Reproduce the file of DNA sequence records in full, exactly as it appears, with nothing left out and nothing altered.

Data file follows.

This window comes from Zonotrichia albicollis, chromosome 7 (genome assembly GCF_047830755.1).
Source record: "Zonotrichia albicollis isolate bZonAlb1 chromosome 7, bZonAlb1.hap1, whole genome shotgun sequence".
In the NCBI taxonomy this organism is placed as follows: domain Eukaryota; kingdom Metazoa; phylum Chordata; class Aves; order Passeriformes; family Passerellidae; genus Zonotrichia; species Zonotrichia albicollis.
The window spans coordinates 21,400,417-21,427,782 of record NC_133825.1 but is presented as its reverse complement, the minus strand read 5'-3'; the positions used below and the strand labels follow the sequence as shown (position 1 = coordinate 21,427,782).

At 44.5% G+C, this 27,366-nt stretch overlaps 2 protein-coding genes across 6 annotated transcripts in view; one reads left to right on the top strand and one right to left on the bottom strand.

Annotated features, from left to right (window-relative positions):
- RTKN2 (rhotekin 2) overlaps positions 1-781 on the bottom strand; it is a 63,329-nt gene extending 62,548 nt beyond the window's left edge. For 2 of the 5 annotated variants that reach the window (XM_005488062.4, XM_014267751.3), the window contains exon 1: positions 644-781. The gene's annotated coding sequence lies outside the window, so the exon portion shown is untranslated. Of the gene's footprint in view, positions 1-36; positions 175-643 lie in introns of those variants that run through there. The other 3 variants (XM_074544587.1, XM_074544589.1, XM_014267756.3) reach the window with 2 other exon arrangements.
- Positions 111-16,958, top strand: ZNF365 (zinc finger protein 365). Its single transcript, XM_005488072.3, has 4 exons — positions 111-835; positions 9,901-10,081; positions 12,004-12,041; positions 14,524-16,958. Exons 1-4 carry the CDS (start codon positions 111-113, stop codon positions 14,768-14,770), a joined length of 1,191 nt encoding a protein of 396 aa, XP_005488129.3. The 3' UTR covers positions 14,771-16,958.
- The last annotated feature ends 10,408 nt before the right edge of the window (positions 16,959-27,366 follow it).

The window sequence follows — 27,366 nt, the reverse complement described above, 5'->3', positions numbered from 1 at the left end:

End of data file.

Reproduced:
This window comes from Zonotrichia albicollis, chromosome 7 (genome assembly GCF_047830755.1).
Source record: "Zonotrichia albicollis isolate bZonAlb1 chromosome 7, bZonAlb1.hap1, whole genome shotgun sequence".
In the NCBI taxonomy this organism is placed as follows: domain Eukaryota; kingdom Metazoa; phylum Chordata; class Aves; order Passeriformes; family Passerellidae; genus Zonotrichia; species Zonotrichia albicollis.
The window spans coordinates 21,400,417-21,427,782 of record NC_133825.1 but is presented as its reverse complement, the minus strand read 5'-3'; the positions used below and the strand labels follow the sequence as shown (position 1 = coordinate 21,427,782).

At 44.5% G+C, this 27,366-nt stretch overlaps 2 protein-coding genes across 6 annotated transcripts in view; one reads left to right on the top strand and one right to left on the bottom strand.

Annotated features, from left to right (window-relative positions):
- RTKN2 (rhotekin 2) overlaps positions 1-781 on the bottom strand; it is a 63,329-nt gene extending 62,548 nt beyond the window's left edge. For 2 of the 5 annotated variants that reach the window (XM_005488062.4, XM_014267751.3), the window contains exon 1: positions 644-781. The gene's annotated coding sequence lies outside the window, so the exon portion shown is untranslated. Of the gene's footprint in view, positions 1-36; positions 175-643 lie in introns of those variants that run through there. The other 3 variants (XM_074544587.1, XM_074544589.1, XM_014267756.3) reach the window with 2 other exon arrangements.
- Positions 111-16,958, top strand: ZNF365 (zinc finger protein 365). Its single transcript, XM_005488072.3, has 4 exons — positions 111-835; positions 9,901-10,081; positions 12,004-12,041; positions 14,524-16,958. Exons 1-4 carry the CDS (start codon positions 111-113, stop codon positions 14,768-14,770), a joined length of 1,191 nt encoding a protein of 396 aa, XP_005488129.3. The 3' UTR covers positions 14,771-16,958.
- The last annotated feature ends 10,408 nt before the right edge of the window (positions 16,959-27,366 follow it).

The window sequence follows — 27,366 nt, the reverse complement described above, 5'->3', positions numbered from 1 at the left end: